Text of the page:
Reliable and cost-effective monitoring of rural water supply infrastructure has long been hampered by the geographical curse of dispersed and low-income populations, and weak institutional performance. Recent advances in monitoring technology combined with mobile network expansion into rural areas has created an opportunity to bypass these seemingly intractable challenges. Mobile-enhanced technologies have the potential to produce data that is orders of magnitude richer, faster, and cheaper than that provided by traditional monitoring methods, which require costly field visits. However, more data does not equate to better data; information generated by crowd-sourced and automated systems each has its respective limitations. We propose a framework for analysing monitoring and surveillance systems, which can help assess the strengths and weaknesses of different emerging approaches. We suggest that these advancements present an opportunity to fundamentally change the way we consider and conduct rural water supply monitoring.
Incentivizing clean water collection during rainfall to reduce disease in rural sub-Saharan Africa with weather dependent pricing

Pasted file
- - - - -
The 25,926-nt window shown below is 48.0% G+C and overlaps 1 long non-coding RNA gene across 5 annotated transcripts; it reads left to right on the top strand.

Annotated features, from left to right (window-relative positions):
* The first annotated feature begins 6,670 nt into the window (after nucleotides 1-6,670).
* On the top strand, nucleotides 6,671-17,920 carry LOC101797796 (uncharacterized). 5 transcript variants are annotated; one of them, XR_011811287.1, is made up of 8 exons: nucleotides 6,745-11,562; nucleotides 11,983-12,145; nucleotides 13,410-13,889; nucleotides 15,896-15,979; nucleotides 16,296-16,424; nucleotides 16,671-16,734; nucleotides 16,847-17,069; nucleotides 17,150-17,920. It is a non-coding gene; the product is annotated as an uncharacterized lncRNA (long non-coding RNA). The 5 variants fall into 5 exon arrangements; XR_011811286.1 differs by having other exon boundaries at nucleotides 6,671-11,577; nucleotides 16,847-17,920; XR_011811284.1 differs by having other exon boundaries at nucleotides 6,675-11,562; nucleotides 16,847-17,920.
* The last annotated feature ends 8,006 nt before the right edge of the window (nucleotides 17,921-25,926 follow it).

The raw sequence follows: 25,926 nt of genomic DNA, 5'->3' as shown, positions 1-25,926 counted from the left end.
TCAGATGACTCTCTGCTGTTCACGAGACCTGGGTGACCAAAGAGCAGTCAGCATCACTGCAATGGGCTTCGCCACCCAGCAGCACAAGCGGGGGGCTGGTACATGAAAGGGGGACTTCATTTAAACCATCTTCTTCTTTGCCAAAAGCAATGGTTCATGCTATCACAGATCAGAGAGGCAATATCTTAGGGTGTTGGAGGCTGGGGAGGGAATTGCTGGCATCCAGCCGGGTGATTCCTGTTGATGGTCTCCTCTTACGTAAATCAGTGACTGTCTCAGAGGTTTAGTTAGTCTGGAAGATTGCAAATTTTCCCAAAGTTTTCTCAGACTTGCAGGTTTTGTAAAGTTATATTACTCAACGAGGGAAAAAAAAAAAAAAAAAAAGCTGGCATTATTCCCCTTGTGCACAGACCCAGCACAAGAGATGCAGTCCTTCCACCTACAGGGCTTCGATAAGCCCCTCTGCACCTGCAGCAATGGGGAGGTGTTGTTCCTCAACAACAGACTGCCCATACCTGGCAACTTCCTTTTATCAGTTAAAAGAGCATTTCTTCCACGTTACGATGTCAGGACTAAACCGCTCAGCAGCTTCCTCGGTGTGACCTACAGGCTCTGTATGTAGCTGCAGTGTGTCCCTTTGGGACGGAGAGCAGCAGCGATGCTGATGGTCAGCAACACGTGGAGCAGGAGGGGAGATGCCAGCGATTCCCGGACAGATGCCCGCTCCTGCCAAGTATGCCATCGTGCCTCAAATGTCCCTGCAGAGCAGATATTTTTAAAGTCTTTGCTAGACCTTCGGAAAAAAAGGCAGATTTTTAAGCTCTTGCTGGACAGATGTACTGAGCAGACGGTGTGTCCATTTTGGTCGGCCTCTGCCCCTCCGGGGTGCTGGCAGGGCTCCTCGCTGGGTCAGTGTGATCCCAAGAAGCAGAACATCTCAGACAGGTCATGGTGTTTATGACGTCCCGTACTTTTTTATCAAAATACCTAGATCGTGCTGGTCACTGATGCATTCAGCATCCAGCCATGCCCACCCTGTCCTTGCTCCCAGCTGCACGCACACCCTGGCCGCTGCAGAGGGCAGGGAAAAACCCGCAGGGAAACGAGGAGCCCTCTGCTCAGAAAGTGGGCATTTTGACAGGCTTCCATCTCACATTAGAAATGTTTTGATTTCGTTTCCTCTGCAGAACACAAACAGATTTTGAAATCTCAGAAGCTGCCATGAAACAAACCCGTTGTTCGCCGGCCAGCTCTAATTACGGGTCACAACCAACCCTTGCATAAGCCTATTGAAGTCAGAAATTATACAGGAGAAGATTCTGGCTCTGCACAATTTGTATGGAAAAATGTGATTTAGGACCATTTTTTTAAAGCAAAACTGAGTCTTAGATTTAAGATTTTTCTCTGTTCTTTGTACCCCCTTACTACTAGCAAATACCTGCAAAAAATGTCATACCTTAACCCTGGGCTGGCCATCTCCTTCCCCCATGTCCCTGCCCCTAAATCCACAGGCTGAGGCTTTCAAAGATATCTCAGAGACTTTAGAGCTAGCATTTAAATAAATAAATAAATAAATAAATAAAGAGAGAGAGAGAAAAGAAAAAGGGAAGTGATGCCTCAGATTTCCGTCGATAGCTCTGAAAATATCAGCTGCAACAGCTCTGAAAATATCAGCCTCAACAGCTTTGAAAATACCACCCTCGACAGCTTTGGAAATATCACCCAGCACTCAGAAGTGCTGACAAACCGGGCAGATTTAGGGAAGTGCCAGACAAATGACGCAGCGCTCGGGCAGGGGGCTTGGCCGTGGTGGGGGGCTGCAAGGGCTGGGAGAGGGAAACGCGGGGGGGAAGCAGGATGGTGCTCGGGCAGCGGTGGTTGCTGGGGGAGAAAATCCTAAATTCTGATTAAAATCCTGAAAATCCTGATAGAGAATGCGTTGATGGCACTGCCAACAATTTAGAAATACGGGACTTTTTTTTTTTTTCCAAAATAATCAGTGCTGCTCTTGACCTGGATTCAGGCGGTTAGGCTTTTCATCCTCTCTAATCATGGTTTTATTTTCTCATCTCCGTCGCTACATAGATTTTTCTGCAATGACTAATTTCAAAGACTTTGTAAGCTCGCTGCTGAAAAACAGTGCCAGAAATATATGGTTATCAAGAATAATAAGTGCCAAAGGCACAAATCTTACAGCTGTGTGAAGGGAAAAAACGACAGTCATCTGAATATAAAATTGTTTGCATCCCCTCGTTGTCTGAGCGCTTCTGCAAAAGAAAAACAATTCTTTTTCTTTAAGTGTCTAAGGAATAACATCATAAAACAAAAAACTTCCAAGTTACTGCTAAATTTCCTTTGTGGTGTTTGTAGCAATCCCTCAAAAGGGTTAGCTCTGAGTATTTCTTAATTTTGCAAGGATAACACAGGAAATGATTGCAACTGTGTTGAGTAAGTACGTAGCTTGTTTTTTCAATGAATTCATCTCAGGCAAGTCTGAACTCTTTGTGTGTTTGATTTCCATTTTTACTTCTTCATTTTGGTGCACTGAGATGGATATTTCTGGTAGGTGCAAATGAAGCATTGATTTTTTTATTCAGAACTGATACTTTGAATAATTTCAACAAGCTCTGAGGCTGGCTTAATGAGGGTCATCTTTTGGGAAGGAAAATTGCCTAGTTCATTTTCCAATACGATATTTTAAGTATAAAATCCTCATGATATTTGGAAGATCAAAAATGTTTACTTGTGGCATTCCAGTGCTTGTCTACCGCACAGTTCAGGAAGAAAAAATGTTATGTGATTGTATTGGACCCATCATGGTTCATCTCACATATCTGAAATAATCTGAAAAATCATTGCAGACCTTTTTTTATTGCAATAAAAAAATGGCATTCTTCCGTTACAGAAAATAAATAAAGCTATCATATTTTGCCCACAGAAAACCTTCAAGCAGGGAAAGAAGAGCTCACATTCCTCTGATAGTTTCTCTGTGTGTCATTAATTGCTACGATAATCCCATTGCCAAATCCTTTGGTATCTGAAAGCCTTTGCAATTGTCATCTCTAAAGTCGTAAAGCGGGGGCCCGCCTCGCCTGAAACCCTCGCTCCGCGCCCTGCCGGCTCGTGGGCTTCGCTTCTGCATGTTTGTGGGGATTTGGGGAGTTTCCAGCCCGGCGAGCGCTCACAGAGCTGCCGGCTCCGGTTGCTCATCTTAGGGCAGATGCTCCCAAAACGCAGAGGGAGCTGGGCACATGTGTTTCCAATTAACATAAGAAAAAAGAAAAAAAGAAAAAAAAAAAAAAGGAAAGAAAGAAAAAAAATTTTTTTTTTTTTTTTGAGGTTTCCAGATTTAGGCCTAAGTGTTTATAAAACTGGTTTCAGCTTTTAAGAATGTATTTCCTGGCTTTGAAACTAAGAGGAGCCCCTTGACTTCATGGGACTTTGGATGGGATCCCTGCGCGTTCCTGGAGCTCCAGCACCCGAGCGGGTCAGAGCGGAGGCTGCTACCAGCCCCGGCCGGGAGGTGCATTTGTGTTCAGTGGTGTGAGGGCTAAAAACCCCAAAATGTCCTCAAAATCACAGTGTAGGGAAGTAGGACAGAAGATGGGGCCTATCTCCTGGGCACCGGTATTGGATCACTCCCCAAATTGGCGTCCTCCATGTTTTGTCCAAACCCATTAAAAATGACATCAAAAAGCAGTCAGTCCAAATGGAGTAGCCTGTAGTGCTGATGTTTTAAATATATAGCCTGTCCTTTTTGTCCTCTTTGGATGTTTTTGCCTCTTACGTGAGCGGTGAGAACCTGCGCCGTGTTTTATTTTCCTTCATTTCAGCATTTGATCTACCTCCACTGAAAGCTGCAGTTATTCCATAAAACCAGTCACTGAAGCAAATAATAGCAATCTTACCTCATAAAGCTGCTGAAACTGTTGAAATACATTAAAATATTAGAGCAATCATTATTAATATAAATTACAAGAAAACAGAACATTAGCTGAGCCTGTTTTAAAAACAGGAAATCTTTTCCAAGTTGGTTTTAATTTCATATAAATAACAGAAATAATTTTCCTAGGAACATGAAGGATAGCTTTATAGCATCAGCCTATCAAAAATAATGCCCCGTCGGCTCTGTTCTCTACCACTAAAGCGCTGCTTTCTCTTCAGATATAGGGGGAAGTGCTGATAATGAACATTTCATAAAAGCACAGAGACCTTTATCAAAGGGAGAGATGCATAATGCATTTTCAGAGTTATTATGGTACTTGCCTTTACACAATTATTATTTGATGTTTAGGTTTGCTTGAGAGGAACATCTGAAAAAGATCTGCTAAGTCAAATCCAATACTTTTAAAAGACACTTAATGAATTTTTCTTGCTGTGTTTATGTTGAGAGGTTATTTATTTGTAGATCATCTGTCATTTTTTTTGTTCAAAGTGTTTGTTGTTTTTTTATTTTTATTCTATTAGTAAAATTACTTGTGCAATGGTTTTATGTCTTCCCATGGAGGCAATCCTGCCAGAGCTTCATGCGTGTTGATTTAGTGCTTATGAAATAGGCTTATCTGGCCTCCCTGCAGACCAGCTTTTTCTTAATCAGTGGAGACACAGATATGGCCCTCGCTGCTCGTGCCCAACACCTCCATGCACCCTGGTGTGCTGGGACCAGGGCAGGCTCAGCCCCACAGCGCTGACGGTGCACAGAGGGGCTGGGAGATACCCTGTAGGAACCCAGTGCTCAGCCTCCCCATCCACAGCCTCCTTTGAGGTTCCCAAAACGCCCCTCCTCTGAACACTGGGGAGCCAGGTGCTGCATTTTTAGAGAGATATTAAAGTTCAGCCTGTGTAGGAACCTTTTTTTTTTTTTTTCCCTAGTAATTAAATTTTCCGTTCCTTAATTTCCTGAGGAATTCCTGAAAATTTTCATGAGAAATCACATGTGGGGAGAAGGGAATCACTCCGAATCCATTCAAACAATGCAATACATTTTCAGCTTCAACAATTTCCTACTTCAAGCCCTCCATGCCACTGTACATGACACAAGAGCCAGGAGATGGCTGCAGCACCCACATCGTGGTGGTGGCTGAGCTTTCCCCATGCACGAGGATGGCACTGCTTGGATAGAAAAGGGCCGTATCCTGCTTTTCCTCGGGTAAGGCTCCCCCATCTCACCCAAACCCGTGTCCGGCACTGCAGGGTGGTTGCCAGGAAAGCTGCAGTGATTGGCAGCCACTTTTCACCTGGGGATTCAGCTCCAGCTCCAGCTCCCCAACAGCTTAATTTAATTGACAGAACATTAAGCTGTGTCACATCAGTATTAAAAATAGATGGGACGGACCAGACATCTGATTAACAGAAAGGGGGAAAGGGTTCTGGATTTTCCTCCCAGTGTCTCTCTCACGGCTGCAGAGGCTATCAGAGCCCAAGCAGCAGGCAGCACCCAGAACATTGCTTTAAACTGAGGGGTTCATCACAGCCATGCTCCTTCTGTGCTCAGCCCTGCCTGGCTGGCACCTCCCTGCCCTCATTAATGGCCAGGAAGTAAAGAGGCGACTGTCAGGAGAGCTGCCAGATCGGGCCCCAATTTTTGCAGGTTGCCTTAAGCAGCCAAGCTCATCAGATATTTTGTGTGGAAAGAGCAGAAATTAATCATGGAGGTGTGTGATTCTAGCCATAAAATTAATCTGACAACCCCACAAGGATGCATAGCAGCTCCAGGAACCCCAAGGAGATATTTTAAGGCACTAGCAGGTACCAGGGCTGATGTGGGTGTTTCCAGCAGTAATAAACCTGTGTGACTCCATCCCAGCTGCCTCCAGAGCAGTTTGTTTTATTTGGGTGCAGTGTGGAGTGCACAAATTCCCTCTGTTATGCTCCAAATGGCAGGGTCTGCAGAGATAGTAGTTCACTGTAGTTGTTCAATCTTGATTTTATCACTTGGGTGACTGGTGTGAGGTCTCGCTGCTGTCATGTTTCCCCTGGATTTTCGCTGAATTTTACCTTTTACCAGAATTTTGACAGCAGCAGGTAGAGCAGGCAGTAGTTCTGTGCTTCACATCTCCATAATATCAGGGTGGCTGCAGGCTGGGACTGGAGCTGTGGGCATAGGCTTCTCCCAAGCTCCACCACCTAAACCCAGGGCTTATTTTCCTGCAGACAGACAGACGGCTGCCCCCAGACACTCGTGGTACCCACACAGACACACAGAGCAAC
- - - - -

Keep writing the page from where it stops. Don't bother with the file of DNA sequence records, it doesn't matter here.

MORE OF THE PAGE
In much of rural sub-Saharan Africa, households tend to shift water collection during rainfall periods away from cleaner groundwater sources, which they often have to pay for, towards free alternative sources. This increases disease risk and decreases sustainability of service provision. New approaches are needed to incentivize households to maintain clean water use and mitigate this environmental health challenge. We propose a pricing mechanism for ‘water ATMs’ – now possible with their pre-payment and remote monitoring capabilities – derived from measured reductions in collection over rainfall periods. Appropriate price elasticity ranges (−0.5 to −1) and relative risk of diarrhoeal disease from this intervention (0.4 to 0.8) determined from the literature are used to estimate the cost per capita and cost per disability-adjusted life year (DALY) averted. These are estimated to be between US$5 and 50 per DALY averted in the scenarios studied here, which would compare favourably against other water quality interventions. Cost and value would depend on elasticity of demand and potential health gains across different communities. Considerations for implementation are discussed. The potential for accurate subsidy transfers to service providers is outlined, along with the added resilience to climate change.